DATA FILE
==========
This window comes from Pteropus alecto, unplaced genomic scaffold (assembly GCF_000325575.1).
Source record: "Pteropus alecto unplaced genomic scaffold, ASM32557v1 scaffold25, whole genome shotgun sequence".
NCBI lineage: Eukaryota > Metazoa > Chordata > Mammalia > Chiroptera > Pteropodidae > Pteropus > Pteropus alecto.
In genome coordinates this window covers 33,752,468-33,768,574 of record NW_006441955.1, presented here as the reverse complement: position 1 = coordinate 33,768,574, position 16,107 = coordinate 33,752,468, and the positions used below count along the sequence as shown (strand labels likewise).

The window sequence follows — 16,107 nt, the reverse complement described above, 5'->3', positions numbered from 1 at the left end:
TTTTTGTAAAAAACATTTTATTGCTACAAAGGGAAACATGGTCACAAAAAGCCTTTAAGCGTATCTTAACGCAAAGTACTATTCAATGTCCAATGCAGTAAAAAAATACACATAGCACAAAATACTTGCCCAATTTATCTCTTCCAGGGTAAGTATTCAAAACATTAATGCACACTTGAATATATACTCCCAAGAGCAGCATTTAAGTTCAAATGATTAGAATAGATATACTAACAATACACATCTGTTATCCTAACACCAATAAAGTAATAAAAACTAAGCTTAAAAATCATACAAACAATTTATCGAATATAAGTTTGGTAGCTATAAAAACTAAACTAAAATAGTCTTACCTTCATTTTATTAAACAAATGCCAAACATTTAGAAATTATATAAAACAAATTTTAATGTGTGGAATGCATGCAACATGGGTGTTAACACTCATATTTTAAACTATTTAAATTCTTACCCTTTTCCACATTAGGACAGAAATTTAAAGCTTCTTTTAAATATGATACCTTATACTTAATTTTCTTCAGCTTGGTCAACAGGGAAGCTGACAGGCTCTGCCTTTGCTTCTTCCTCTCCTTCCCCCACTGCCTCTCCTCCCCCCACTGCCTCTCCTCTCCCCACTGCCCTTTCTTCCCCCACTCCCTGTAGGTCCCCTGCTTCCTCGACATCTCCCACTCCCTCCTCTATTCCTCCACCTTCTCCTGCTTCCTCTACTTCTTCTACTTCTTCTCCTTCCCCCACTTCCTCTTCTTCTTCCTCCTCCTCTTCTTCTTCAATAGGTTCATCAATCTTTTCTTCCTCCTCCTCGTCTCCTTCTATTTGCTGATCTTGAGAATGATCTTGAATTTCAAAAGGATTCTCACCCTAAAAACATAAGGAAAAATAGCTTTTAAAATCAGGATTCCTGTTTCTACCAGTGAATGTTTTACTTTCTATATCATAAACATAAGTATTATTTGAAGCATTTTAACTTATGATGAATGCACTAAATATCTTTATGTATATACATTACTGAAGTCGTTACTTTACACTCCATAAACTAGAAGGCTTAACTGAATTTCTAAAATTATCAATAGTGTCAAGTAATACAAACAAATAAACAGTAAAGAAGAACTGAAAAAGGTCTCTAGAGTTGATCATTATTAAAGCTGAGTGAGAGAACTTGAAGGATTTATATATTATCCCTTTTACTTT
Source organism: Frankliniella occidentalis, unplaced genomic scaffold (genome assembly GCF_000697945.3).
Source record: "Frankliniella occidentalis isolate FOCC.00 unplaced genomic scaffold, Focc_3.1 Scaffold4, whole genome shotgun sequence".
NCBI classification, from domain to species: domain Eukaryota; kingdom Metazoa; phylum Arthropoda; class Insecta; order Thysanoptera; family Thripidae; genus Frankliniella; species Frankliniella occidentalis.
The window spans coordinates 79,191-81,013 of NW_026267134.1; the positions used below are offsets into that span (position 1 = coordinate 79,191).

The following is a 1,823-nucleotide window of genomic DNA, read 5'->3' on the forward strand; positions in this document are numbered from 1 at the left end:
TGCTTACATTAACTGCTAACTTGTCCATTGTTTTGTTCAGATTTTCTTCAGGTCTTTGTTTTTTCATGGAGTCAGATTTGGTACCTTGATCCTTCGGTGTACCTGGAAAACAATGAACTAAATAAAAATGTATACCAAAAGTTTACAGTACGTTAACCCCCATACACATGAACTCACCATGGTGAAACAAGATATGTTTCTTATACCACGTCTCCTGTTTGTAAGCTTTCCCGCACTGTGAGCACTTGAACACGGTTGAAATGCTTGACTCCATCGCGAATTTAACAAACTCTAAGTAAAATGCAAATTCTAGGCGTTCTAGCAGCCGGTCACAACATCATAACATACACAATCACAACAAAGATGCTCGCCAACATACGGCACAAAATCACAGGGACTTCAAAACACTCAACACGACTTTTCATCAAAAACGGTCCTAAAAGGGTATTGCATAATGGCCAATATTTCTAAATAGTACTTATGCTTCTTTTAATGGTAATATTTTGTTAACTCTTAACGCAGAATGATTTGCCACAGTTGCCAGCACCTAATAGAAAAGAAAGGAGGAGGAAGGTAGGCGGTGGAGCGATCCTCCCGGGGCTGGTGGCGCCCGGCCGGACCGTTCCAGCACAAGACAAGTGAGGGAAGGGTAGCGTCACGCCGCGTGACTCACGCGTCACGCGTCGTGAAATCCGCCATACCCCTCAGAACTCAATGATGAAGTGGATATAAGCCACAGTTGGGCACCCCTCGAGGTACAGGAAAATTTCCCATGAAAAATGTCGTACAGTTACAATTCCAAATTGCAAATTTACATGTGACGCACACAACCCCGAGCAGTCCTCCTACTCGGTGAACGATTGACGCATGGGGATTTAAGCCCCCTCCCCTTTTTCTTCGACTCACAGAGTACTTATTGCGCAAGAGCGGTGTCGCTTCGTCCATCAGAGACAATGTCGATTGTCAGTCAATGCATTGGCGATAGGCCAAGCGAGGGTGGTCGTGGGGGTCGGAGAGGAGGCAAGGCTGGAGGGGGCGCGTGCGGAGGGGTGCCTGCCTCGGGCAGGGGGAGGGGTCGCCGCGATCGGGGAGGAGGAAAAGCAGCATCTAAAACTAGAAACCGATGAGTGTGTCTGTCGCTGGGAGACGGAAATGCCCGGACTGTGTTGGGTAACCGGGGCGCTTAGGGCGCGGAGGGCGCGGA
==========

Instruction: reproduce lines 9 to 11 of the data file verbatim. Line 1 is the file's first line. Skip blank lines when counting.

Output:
NCBI classification, from domain to species: domain Eukaryota; kingdom Metazoa; phylum Arthropoda; class Insecta; order Thysanoptera; family Thripidae; genus Frankliniella; species Frankliniella occidentalis.
The window spans coordinates 79,191-81,013 of NW_026267134.1; the positions used below are offsets into that span (position 1 = coordinate 79,191).

The following is a 1,823-nucleotide window of genomic DNA, read 5'->3' on the forward strand; positions in this document are numbered from 1 at the left end: